HomeLatest ThreadsGreatest ThreadsForums & GroupsMy SubscriptionsMy Posts
DU Home » Latest Threads » n2doc » Journal
Introducing Discussionist: A new forum by the creators of DU
Page: « Prev 1 ... 6 7 8 9 10 11 12 13 14 15 16 ... 873 Next »

n2doc

Profile Information

Gender: Do not display
Home country: USA
Current location: Georgia
Member since: Tue Feb 10, 2004, 12:08 PM
Number of posts: 33,212

About Me

Environmental Scientist

Journal Archives

Deep Sea Explorers Stumble Upon A Creature They Can Hardly Believe Is Real

While there’s no shortage of weird and wacky ideas in science fiction about what creatures from other planets might look like, few are quite as remarkable as those that can actually be found right here on Earth.



Recently, a team from the Nautilus Live expedition piloting a remotely operated vehicle (ROV) happened upon one of the most fascinating-looking lifeforms in the world -- this rare, purple siphonophore roving through the ocean’s depths. Even the experienced deep sea explorers, well-acquainted with the marine animals, had a hard time accepting that what they were seeing was really real.

Amazingly, although this appears to be a single jellyfish-like animal, it is in fact a roving colony made up of thousands of individual organisms, called zooids, each contributing to the whole. But more than just its otherworldly shape, this specimen's purple coloring is said to be rather unusual as well.

Deep Sea News writer R.R. Helm calls it a “shocking shade”, remarking that this footage truly stands out:

“To me, the best part of science is stuff like this: seeing something that completely takes my breath away. Even after studying animals like this for the last five years, this video has me in awe. The animal captured in this footage, simply put, is stunning.”

more
https://www.thedodo.com/deep-sea-explorers-stumble-upo-619829084.html

How Brilliant Monkeys Escape Predators By Using Field Scientists As Human Shields


The relationship between scientists and the animals they study in the field is a constantly evolving one -- one that can often cross the boundary between passive observer and integrated player. Jane Goodall’s work with chimpanzees comes to mind first -- as the first researcher to give her subjects affectionate names, she introduced some element of humanity and empathy into her science.

So it comes as no surprise that things can go the other way. A recent study published in Behavioral Ecology found just that -- a group of samango monkeys who figured out how to use humans for their advantage, themselves crossing the research-subject barrier.

For the study, researchers from Durham University in the UK trekked out to the Soutpansberg Mountains of South Africa, where they set up their study site. Placing feeding buckets filled with peanuts at various heights in trees, the researchers measured how much food the animals took. Naturally, they took less food from the lower buckets, because the risk was higher of ground predators like leopards.

But the scientists noted that when they were nearby to the study site, something curious happened. The monkeys, who have seen field researchers in their habitat before, would take a larger portion of food, including food from the lower levels, closer to the ground.

more

https://www.thedodo.com/how-brilliant-monkeys-escape-p-638468812.html

If TaskRabbit Is the Future of Employment, the Employed Are Fucked

The employment of the future is here, and it's terrific for everyone except the people doing the work. TaskRabbit, which lets you outsource the things you don't want to do to people who need money, is at the forefront of this chore revolution, and it's already making some lives harder.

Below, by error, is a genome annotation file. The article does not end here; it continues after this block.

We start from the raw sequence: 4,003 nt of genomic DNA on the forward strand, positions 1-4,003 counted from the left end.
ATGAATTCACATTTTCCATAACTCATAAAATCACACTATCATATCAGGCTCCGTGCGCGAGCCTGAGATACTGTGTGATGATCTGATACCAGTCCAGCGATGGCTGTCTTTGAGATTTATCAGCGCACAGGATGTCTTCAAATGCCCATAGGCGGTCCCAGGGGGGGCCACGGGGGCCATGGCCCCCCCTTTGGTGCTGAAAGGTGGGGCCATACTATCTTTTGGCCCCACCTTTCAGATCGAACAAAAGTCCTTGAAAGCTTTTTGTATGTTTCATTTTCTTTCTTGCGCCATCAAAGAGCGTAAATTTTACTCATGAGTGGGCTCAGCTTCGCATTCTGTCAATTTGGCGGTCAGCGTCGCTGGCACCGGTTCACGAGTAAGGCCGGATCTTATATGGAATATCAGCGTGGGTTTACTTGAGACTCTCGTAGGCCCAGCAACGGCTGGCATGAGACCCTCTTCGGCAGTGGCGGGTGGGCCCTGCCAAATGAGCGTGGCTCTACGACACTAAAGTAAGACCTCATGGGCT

In 1994, professors Stanley Aronowitz and William DiFazio published a book titled "The Jobless Future," surveying sea changes in the way people work. It didn't look good: "Today, the regime of world economic life consists in scratching every itch of everyday life with sci-tech," they wrote. A big heap of trivial problems were being solved by a bigger heap of trivial jobs, marked by a trend "toward more low-paid, temporary, benefit-free blue and white collar jobs and fewer decent permanent factory and office jobs."

Twenty years later, we've nearly perfected this ephemeral gig machine with TaskRabbit, a software engine that does for labor what Snapchat's done for memories.

TaskRabbit's premise is instantly charming: Fill as much of your idle time as you want with temporary work, from assembling IKEA furniture and scrubbing floors to making photocopies and decorating parties. It offers lackeys on demand, and like its automotive cousin Uber, has raised big venture capital bucks and cemented a role as spirit animal of the "sharing economy."

more

http://valleywag.gawker.com/if-taskrabbit-is-the-future-of-employment-the-employed-1609221541/+laceydonohue

Ukrainian prime minister announces resignation

Source: AP

KIEV, UKRAINE - Ukrainian Prime Minister Arseniy Yatsenyuk has announced his resignation following turmoil in government.

Yatsenyuk made the announcement from the dais of the parliament after two parties said they would pull out of the governing coalition. "I am announcing my resignation in connect with the collapse of the coalition," Yatsenyuk said.

He said the parliament could no longer do its work and pass necessary laws.

The nationalist Svoboda party and the UDAR movement led by former boxer Vladimir Klitscho pulled out of the group of legislators that took over after former President Viktor Yanukovich was ousted by protesters seeking closer ties with the European Union.

Read more: http://www.abc15.com/news/national/ukrainian-prime-minister-announces-resignation

Man went to hospital for circumcision and awoke to find penis amputated

BIRMINGHAM, Alabama -- A man says in a medical malpractice lawsuit filed this week that he went in for a circumcision last month at Princeton Baptist Medical Center and awoke to find his penis had instead been amputated.

The man and his wife filed the lawsuit Tuesday in Jefferson County Circuit Court in Birmingham. He names the hospital, Urology Centers of Alabama, the Simon-Williamson Clinic and two doctors as defendants in the case.

The lawsuit says the patient was receiving medical treatment from a doctor at Urology Centers of Alabama. Another doctor performed the surgical procedure in June. The lawsuit does not give an exact date.

"When the plaintiff ... awoke from his aforesaid surgical procedure, his penis was amputated," according to the lawsuit. The plaintiffs "never gave consent for the complete or partial amputation of (his) penis."

more

http://www.al.com/news/birmingham/index.ssf/2014/07/jefferson_county_lawsuit_man_g.html

Halliburton Fracking Spill Mystery: What Chemicals Polluted an Ohio Waterway?

—By Mariah Blake